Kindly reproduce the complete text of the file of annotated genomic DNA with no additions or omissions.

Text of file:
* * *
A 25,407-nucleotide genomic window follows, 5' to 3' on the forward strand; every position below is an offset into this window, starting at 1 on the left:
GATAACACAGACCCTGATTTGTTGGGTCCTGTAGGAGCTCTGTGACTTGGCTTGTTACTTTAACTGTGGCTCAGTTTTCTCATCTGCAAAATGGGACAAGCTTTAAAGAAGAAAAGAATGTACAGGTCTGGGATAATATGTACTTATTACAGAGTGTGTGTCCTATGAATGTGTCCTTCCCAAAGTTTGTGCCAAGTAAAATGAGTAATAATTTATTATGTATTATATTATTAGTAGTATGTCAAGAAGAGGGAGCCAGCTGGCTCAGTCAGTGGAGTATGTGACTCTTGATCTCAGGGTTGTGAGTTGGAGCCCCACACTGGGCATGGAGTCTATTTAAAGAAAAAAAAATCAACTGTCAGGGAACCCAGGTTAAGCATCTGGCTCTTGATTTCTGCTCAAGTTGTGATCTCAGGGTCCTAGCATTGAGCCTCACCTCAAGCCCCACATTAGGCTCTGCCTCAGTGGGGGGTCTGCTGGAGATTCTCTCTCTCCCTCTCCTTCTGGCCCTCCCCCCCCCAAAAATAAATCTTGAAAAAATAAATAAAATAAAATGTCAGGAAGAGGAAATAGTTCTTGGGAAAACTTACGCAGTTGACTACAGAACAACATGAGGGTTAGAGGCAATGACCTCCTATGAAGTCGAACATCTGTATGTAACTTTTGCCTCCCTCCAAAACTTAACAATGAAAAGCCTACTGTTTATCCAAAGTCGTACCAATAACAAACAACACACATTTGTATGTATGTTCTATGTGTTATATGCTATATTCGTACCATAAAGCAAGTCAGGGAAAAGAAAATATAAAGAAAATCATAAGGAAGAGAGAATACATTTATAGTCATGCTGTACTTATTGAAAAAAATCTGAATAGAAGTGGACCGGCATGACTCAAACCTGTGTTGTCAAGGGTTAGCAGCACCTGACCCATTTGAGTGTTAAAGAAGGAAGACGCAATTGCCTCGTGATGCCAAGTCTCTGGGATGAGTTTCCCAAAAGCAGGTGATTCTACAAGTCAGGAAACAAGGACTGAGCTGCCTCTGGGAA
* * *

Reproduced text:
A 25,407-nucleotide genomic window follows, 5' to 3' on the forward strand; every position below is an offset into this window, starting at 1 on the left:
GATAACACAGACCCTGATTTGTTGGGTCCTGTAGGAGCTCTGTGACTTGGCTTGTTACTTTAACTGTGGCTCAGTTTTCTCATCTGCAAAATGGGACAAGCTTTAAAGAAGAAAAGAATGTACAGGTCTGGGATAATATGTACTTATTACAGAGTGTGTGTCCTATGAATGTGTCCTTCCCAAAGTTTGTGCCAAGTAAAATGAGTAATAATTTATTATGTATTATATTATTAGTAGTATGTCAAGAAGAGGGAGCCAGCTGGCTCAGTCAGTGGAGTATGTGACTCTTGATCTCAGGGTTGTGAGTTGGAGCCCCACACTGGGCATGGAGTCTATTTAAAGAAAAAAAAATCAACTGTCAGGGAACCCAGGTTAAGCATCTGGCTCTTGATTTCTGCTCAAGTTGTGATCTCAGGGTCCTAGCATTGAGCCTCACCTCAAGCCCCACATTAGGCTCTGCCTCAGTGGGGGGTCTGCTGGAGATTCTCTCTCTCCCTCTCCTTCTGGCCCTCCCCCCCCCAAAAATAAATCTTGAAAAAATAAATAAAATAAAATGTCAGGAAGAGGAAATAGTTCTTGGGAAAACTTACGCAGTTGACTACAGAACAACATGAGGGTTAGAGGCAATGACCTCCTATGAAGTCGAACATCTGTATGTAACTTTTGCCTCCCTCCAAAACTTAACAATGAAAAGCCTACTGTTTATCCAAAGTCGTACCAATAACAAACAACACACATTTGTATGTATGTTCTATGTGTTATATGCTATATTCGTACCATAAAGCAAGTCAGGGAAAAGAAAATATAAAGAAAATCATAAGGAAGAGAGAATACATTTATAGTCATGCTGTACTTATTGAAAAAAATCTGAATAGAAGTGGACCGGCATGACTCAAACCTGTGTTGTCAAGGGTTAGCAGCACCTGACCCATTTGAGTGTTAAAGAAGGAAGACGCAATTGCCTCGTGATGCCAAGTCTCTGGGATGAGTTTCCCAAAAGCAGGTGATTCTACAAGTCAGGAAACAAGGACTGAGCTGCCTCTGGGAA